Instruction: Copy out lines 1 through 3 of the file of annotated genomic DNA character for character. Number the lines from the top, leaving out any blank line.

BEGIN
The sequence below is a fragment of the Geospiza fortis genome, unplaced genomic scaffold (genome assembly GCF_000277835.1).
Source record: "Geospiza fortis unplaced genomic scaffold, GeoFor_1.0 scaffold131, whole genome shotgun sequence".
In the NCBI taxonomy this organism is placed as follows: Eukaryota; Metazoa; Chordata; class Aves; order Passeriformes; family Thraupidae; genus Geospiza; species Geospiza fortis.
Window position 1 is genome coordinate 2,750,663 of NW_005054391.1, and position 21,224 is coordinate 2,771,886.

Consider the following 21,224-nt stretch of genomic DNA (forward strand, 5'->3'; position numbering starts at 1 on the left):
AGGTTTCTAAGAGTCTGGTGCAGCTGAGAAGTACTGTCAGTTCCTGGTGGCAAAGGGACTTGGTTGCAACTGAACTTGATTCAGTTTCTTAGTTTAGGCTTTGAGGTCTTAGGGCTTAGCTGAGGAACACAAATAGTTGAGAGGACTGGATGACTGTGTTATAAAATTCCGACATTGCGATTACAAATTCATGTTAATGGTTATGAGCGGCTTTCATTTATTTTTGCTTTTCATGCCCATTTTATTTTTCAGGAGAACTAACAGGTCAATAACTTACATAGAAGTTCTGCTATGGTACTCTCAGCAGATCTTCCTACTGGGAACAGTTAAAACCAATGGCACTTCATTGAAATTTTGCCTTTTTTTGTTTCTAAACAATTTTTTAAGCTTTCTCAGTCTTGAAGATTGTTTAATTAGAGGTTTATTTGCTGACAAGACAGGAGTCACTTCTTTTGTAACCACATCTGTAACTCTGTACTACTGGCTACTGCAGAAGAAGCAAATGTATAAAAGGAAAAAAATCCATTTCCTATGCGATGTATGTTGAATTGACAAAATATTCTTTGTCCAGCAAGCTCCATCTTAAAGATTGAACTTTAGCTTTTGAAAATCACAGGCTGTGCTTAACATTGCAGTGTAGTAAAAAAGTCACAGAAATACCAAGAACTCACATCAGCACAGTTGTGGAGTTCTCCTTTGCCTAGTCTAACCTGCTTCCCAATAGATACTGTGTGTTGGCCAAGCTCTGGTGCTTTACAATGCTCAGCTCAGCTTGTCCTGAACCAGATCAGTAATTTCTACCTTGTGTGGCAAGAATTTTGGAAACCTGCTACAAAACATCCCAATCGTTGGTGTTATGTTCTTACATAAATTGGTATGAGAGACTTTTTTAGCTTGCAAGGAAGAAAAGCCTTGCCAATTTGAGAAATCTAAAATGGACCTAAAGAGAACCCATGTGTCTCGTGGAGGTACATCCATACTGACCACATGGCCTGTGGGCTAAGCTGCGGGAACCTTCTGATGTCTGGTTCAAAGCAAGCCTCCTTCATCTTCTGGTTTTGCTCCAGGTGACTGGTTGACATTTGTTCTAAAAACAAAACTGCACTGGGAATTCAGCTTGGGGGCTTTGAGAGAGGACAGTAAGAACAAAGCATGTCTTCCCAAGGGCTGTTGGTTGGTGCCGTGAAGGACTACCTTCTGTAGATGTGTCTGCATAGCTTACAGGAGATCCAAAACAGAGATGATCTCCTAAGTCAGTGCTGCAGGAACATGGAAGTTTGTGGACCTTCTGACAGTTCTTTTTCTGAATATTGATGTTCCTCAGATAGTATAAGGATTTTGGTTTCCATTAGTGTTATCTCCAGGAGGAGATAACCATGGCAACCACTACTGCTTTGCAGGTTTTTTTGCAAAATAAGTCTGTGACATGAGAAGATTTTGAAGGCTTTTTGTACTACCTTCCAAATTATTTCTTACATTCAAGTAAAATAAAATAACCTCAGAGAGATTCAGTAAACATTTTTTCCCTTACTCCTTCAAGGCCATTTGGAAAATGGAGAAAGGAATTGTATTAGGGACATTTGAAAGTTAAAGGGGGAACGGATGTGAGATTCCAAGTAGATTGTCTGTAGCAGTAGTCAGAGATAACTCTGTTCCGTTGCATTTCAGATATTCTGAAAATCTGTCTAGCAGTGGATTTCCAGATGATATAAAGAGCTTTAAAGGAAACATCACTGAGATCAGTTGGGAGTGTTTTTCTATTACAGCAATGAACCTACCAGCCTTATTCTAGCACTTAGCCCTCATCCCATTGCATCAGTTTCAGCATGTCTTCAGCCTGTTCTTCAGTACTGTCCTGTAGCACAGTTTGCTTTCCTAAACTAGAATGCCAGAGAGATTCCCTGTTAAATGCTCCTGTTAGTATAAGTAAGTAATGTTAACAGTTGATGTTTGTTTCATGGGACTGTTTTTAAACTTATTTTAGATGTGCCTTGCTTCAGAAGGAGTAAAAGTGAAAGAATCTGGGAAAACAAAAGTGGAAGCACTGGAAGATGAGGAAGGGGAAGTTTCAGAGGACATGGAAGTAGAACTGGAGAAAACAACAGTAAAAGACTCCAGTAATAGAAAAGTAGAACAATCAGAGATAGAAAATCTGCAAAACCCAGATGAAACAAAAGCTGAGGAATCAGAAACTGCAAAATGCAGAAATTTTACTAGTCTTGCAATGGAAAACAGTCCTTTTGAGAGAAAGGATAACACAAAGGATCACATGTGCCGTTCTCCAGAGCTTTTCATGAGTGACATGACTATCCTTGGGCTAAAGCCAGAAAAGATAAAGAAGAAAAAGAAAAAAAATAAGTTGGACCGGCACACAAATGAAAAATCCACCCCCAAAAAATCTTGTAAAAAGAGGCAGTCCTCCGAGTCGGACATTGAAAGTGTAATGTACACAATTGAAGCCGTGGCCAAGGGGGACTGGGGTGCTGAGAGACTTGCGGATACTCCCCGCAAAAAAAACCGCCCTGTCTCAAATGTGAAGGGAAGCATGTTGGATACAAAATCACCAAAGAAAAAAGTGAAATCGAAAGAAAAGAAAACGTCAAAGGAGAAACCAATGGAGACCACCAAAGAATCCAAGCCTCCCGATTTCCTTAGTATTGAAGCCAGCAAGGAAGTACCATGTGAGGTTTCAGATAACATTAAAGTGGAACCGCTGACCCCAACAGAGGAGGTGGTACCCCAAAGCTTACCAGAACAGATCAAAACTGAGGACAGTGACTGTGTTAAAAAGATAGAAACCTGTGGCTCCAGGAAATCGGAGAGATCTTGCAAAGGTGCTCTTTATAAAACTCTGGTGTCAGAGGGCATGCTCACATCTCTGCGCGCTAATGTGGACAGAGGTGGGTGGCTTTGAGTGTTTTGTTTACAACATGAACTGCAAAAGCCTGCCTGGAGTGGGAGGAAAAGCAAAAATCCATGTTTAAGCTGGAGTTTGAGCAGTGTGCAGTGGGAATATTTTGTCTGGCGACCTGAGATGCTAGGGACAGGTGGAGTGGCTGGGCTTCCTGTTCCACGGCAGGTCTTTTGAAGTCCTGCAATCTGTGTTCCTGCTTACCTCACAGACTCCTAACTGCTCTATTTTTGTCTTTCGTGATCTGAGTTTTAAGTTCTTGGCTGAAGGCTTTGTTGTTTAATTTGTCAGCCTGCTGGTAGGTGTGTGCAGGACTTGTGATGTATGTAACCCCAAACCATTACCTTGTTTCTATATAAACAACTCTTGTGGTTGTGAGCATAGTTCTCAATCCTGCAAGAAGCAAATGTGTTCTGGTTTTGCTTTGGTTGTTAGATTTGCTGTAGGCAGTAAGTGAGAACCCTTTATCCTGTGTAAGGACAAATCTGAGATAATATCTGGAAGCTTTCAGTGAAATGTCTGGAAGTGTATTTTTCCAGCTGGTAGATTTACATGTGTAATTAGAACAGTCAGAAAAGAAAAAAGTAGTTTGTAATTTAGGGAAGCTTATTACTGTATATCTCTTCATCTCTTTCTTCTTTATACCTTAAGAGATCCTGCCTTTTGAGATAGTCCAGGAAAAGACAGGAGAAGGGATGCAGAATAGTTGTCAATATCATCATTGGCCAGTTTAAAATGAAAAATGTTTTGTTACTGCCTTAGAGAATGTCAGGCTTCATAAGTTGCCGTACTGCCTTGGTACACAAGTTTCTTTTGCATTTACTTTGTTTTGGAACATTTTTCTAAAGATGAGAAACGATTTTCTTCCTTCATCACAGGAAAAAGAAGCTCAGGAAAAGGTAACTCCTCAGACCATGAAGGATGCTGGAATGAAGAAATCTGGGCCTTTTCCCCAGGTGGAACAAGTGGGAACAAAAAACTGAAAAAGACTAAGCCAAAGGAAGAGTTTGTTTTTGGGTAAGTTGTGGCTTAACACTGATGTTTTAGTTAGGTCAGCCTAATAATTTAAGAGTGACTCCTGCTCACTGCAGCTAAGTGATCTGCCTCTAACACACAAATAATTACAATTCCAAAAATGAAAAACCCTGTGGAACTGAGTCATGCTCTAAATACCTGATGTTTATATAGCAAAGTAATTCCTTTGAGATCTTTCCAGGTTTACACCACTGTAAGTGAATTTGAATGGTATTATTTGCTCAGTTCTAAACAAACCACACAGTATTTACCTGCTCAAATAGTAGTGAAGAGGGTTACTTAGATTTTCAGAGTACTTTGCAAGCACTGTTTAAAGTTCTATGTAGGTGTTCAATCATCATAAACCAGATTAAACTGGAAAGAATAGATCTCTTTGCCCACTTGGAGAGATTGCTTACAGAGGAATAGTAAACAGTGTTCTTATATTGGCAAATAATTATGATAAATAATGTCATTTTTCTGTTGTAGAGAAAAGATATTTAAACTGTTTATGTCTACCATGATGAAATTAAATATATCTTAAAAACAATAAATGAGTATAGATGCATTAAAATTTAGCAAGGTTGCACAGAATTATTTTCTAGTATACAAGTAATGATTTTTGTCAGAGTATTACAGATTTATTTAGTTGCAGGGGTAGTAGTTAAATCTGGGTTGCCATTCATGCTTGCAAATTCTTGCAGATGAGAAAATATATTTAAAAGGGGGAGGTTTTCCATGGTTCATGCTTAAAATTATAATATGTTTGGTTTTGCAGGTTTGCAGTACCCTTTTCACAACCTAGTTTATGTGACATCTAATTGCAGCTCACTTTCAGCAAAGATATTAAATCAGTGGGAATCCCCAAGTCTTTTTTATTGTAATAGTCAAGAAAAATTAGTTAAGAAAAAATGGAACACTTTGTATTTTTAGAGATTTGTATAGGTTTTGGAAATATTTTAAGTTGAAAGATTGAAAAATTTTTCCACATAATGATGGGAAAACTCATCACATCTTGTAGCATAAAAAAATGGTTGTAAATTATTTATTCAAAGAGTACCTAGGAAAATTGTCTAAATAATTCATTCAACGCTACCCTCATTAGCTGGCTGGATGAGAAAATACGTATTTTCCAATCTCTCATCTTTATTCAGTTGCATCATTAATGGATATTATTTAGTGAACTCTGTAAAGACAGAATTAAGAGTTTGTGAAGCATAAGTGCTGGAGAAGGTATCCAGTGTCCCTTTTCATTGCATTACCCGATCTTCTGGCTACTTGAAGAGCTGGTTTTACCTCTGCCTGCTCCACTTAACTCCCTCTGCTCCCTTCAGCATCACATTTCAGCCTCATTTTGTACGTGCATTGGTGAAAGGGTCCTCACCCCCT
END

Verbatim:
The sequence below is a fragment of the Geospiza fortis genome, unplaced genomic scaffold (genome assembly GCF_000277835.1).
Source record: "Geospiza fortis unplaced genomic scaffold, GeoFor_1.0 scaffold131, whole genome shotgun sequence".
In the NCBI taxonomy this organism is placed as follows: Eukaryota; Metazoa; Chordata; class Aves; order Passeriformes; family Thraupidae; genus Geospiza; species Geospiza fortis.